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Here’s a sentence I didn’t think I would necessarily have to type again: The number of infections is increasing in New York City, and officials are worried about a new variant of COVID-19 that could arrive in the United States very soon. (If it hasn’t already.) (It most likely is.)
These two factors combined, plus an inevitable seasonal increase in COVID – happy holidays! – can end the calm you used to feel at the thought of dining inside. Or maybe you are already avoiding eating inside for a number of reasons, and that only reinforces your existing concerns.
On the other hand: it’s now officially cold. This is normal, of course, and historically it hasn’t been a problem: when it’s cold outside, what you do is go inside, where it’s hot. The threat of COVID made it impossible to eat indoors last winter – “There is no bad weather, only bad clothes!” We chatted while sipping bouillabaisse in yurts – but this year was supposed to be different. We’re double-vaxxed and triple-vaxxed, and we’re ready for it. The outlook was… almost normal?
And of course, many people still happily dine inside. Maybe you are one of them, or you want to be one of them. Corn should are you?
Pro: The interior is hot.
Eating is supposed to be good. By May, it will be nicer indoors than outdoors.
Cons: But outside it is still hot.
Many restaurateurs have gone to great lengths to winterize their outdoor facilities. Barring extreme cold and / or precipitation, isn’t it your civic duty, in a way, to bask in all this new electric heating?
Right now in New York City, everyone in restaurants is, at least in theory, vaccinated by law. This is not a guarantee against infection, but it greatly improves the odds in your favor. And it’s encouraging to see that restaurant staff seem to take this mandate seriously, dutifully checking vaccination cards and Excelsior passes against photo ID. And this program (the so-called Key to NYC) is not going anywhere.
Omicron is – you already know – a new “worrying variant” of COVID. but what does that mean? No one really knows that yet! We don’t know how transmissible it is or how well existing vaccines work against it or how sick it can make people it infects. While there are no confirmed cases in the United States yet, experts (and common sense) will tell you that it’s only a matter of time before that changes.
Pro: There is no reason to assume the worst.
Viruses mutate. We knew it. This does not necessarily mean that this particular mutation is a crisis. At the moment, “there is no evidence that Omicron causes more severe disease than previous variants,” the New York Times reported last weekend. And as the Times‘David Leonhardt wrote yesterday:’ Assuming the worst for every disturbing new variant is not a rational, science-based response. It’s also exhausting. “In the absence of new evidence, the rational assumption is that Covid is likely to remain extremely mild among those vaccinated,” Leonhardt said.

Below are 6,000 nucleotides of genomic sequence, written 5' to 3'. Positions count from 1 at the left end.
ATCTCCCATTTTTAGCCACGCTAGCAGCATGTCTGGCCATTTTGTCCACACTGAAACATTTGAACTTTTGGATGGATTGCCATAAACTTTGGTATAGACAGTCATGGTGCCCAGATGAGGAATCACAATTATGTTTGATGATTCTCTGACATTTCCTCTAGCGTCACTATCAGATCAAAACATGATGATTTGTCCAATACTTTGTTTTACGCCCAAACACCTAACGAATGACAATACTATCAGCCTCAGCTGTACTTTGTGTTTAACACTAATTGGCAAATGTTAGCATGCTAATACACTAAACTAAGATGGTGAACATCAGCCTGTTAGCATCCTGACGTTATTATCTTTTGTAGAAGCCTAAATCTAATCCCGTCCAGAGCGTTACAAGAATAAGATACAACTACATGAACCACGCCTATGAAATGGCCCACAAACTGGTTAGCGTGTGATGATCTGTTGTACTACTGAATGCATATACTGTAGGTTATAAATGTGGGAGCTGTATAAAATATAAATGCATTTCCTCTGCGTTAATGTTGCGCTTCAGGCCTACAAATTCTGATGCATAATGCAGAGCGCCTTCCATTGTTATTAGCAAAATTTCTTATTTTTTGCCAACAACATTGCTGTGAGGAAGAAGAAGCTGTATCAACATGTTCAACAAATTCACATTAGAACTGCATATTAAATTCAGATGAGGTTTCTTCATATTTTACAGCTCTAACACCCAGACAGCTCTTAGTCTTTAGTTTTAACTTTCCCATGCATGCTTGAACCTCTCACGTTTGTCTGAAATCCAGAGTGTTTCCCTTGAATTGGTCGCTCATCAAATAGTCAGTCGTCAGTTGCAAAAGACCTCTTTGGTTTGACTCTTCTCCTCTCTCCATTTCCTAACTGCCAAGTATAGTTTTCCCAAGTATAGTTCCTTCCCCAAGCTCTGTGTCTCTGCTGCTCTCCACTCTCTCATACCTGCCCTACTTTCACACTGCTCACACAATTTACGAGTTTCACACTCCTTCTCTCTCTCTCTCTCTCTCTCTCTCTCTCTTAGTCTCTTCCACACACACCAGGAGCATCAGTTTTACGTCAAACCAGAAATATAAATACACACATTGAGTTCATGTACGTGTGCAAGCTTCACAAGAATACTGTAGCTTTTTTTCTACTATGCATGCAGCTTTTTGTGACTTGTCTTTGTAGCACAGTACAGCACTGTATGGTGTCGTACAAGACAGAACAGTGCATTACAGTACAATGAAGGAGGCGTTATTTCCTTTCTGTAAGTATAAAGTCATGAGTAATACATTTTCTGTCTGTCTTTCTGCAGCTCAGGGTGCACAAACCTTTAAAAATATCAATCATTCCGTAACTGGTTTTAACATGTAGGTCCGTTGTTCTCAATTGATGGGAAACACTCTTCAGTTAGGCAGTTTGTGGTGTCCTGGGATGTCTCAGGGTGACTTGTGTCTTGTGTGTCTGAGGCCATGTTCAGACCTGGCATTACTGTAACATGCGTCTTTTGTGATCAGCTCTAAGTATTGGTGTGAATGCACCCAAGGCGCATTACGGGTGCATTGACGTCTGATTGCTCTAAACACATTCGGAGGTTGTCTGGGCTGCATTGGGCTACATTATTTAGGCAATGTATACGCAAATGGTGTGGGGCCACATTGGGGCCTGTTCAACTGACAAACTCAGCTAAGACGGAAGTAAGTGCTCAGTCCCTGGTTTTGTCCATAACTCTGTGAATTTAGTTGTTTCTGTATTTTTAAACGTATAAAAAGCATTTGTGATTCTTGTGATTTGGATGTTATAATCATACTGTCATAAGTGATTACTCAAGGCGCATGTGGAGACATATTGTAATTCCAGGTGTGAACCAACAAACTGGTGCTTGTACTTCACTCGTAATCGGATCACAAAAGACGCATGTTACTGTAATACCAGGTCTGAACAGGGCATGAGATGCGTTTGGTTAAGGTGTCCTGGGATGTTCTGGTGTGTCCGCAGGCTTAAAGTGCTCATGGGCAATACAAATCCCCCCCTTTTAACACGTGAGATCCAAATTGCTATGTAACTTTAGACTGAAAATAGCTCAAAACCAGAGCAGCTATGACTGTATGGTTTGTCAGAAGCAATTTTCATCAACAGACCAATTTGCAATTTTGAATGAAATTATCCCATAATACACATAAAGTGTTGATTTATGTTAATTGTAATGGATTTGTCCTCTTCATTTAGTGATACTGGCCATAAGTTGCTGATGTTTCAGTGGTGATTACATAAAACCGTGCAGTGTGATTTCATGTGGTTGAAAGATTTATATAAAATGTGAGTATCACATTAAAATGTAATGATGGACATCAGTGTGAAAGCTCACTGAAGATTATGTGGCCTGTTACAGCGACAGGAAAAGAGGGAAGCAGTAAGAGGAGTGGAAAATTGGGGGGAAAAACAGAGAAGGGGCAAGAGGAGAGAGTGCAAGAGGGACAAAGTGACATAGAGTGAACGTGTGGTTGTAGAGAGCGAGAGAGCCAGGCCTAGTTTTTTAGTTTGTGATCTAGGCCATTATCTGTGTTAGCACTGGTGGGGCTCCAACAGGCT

Disadvantage: It’s peak winter time.
Even before Omicron, experts braced for an increase in cases as soon as temperatures dropped. No one is predicting the catastrophic death toll before last winter’s vaccination, but people will be more indoors once it gets colder. They will travel for the holidays. There is reason to believe that COVID is at least somewhat seasonal, like the flu, and it’s flu season. And now another variant? You could eat inside, but could you enjoy this? If you are going to be anxious, you can do it at home.
Pro: It’s about time.
We cannot live forever in a state of suspended animation. COVID exists. By getting vaccinated, we are doing what we can and – barring extenuating circumstances (or young children) – what are we waiting for at this point? There is a risk of acute infections, but the benefit to – having a normal social experience in a temperature-controlled environment – is no small feat. Wasn’t it nice to see your friends? And there are additional steps to take: As your local epidemiologist Katelyn Jetelina advised in her sub-stack this weekend, “Use masks. Test if you have any symptoms. Isolate if positive. To get vaccinated. Be boosted. Finally, many restaurants are reasonably well ventilated. Go to those.
Disadvantage: But you can also still wait!
There’s a lot we don’t know about this variant, but scientists are working on it. It will take weeks for researchers to learn more about how Omicron works, and then we will be able to make more informed decisions. It’s been almost two years since it’s been almost two years. At this point, what is a few more weeks if that means peace of mind?
In keeping with the general theme of the past two years, there is no right answer. If you were comfortable eating inside before Omicron, you can continue to do so for now. If the idea of being outside in a thick coat and under a heater makes you more comfortable, this is an option. And if you’d rather stay home and minimize any risk of exposure, Grub Street highly recommends Peacock’s new season. Saved by the Bell reboot, a show which is, against almost all expectations, quite entertaining.